There's also a fragment from a song in German, "Schneide meinen eigenen Hals" - not translated in the text, but means "cut my own throat". Fans won't be surprised, because the song is called "The Pedlar's Song".
Christine (to Agnes): Perdita, dear? It did seem to me you were signing the teensiest bit loud, dear! I'm sure it must have been a little difficult for everyone to hear me.
The Joy of X: Nanny Ogg's book of rather suggestive recipes. ("Suggestive" in the form of yelling through a megaphone, mind.)
Lampshade Hanging: Plenty, of course, but the stand-out is the end of Salzella's death rant:
"... and the worst thing about opera is the way everyone takes... such!!! ... a!!!! long!!!!! time!!!!! ... to!!!!! ...argh...argh...argh...." (dies)
Large Ham: Christine is this. She has all the qualities of a modern-day prima donna. Modern as in she looks good, is overly dramatic and can faint on cue. As opposed to a traditional prima donna who merely had to have an amazing voice.
Live Mink Coat: Nanny wears her cat around her neck at the opera. Someone later complains that her fur stole is eating their chocolates.
Magic Music: Technically defied on Discworld, according to Nanny Ogg:
Music and magic had a lot in common. They were only two letters apart, for one. And you couldn't do both.
Make Me Wanna Shout: Frustrated and finally sick of the hypocrisy of the opera house, Agnes lets out a scream so high she breaks glass, splinters wood, distorts metal and just generally does a good deal of damage to the building.
Mugging the Monster: Subverted; Granny and Mrs. Plinge are threatened by some muggers, but before Granny can open up a can of whup-ass on them, the Ghost does it for her.
Mundane Utility: Borrowing is one of Granny's greatest skills in witchcraft, the ability to ride in another being's consciousness, see what it sees, and hear what it hears. At one point, she borrows Nanny Ogg...so she can see herself as she puts her hat back on and adjusts it. Nanny then questions why she doesn't just use a mirror.
"Do tell me about yourself!!" "I'm from somewhere up in the mountains you've probably never heard of..." She stopped. A light had gone off in Christine's head, and Agnes realized that the question had been asked not because Christine in any way wanted to know the answer but for something to say. She went on: "...and my father is the Emperor of Klatch and my mother is a small tray of raspberry puddings." "That's interesting!" said Christine, who was looking at the mirror. "Do you think my hair looks right?!"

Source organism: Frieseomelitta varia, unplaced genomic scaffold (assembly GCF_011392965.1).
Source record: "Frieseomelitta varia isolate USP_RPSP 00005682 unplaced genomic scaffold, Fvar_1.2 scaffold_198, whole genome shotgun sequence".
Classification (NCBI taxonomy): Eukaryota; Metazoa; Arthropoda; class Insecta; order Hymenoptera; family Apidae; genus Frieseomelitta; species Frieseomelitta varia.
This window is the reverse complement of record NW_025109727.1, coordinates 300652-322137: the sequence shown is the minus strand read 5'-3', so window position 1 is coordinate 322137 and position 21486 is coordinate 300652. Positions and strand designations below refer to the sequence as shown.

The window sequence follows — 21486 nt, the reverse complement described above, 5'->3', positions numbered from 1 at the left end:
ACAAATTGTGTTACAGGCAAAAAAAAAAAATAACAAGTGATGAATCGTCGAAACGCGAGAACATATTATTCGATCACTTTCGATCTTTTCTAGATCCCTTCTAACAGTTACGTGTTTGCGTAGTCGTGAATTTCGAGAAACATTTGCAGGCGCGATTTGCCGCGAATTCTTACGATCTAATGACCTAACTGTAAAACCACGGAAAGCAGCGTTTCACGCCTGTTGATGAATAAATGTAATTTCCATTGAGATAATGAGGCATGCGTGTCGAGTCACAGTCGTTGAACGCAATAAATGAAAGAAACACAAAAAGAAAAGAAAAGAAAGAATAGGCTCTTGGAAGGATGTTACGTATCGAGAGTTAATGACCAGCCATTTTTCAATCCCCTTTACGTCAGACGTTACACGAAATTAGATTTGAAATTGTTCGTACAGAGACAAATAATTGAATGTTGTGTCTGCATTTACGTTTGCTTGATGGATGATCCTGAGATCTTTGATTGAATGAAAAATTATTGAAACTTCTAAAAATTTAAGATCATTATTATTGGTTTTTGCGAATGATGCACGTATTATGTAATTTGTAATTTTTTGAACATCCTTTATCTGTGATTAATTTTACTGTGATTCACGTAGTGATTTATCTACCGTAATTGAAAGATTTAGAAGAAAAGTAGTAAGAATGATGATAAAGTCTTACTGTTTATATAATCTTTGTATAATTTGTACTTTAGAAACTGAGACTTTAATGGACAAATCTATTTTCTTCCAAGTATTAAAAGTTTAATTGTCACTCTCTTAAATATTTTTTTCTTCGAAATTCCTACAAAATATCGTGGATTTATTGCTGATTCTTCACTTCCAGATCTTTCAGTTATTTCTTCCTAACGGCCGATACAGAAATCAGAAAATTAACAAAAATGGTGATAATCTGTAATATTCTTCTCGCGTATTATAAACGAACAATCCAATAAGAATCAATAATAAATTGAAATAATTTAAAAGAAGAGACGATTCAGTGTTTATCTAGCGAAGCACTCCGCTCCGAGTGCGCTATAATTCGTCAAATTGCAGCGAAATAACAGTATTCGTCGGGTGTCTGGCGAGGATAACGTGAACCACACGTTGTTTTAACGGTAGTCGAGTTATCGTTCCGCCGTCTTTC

Obfuscating Stupidity: Commander Vimes does this off-screen. He sends Detritus and Corporal Nobbs to act as "undercover officers" in the last act of the book. The attention on them leaves the real undercover officer, André, free to get on with things.
Only Sane Man: Agnes seems to be the only one thinking sensibly about things at the opera house, which only helps her feel alienated at first.
Salzella believed himself to be this: "You don't know what it has been like, I assure you, being the only sane man in this madhouse!!"
Painting the Medium: Christine's dialogue always ends in either "!?" or "!!" because she's just that excited about everything. In all other dialogue, multiple exclamation marks are a sign of Sanity Slippage.
Pimped-Out Dress: One specially made for the dowager duchess of Quirm, that fits Granny perfectly.
Red Herring: André's suspicious behaviour rouses in the reader the suspicion that he might be the Ghost, until it's revealed that he is a policeman.
Retcon: This is the only Discworld book that runs on the rule that (ordinary) iron cannot be magicked (there are many examples of it being magicked in other books, and in Witches Abroad Nanny specifically notes that they can't magic a lock open because it's octiron).
There is a mention in Wyrd Sisters as well; Nanny can't magic the torture implements that are made of iron.
Self-Made Man: Mr. Bucket is described as "a self-made man who is proud of his handiwork."
"Walter Plinge" is a real-life pseudonym used by actors who don't want to be associated with early minor parts (similar to "A.N. Other") and the character's description clearly evokes Frank Spencer from Some Mothers Do 'Ave 'Em (Michael Crawford, the first actor who played the musical version's Phantom, was once best known for that role).
The troll name for Granny Weatherwax ("She Who Must Be Avoided") is a reference to the H. Rider Haggard novel She and the eponymous character "She Who Must Be Obeyed".
This Is Reality: When it's revealed near the end that Henry Slugg's old flame is in the audience (and he's the father of her son), Agnes complains loudly that that sort of thing does not happen in real life. The rather more Genre Savvy Nanny Ogg replies "Happens all the time in opera."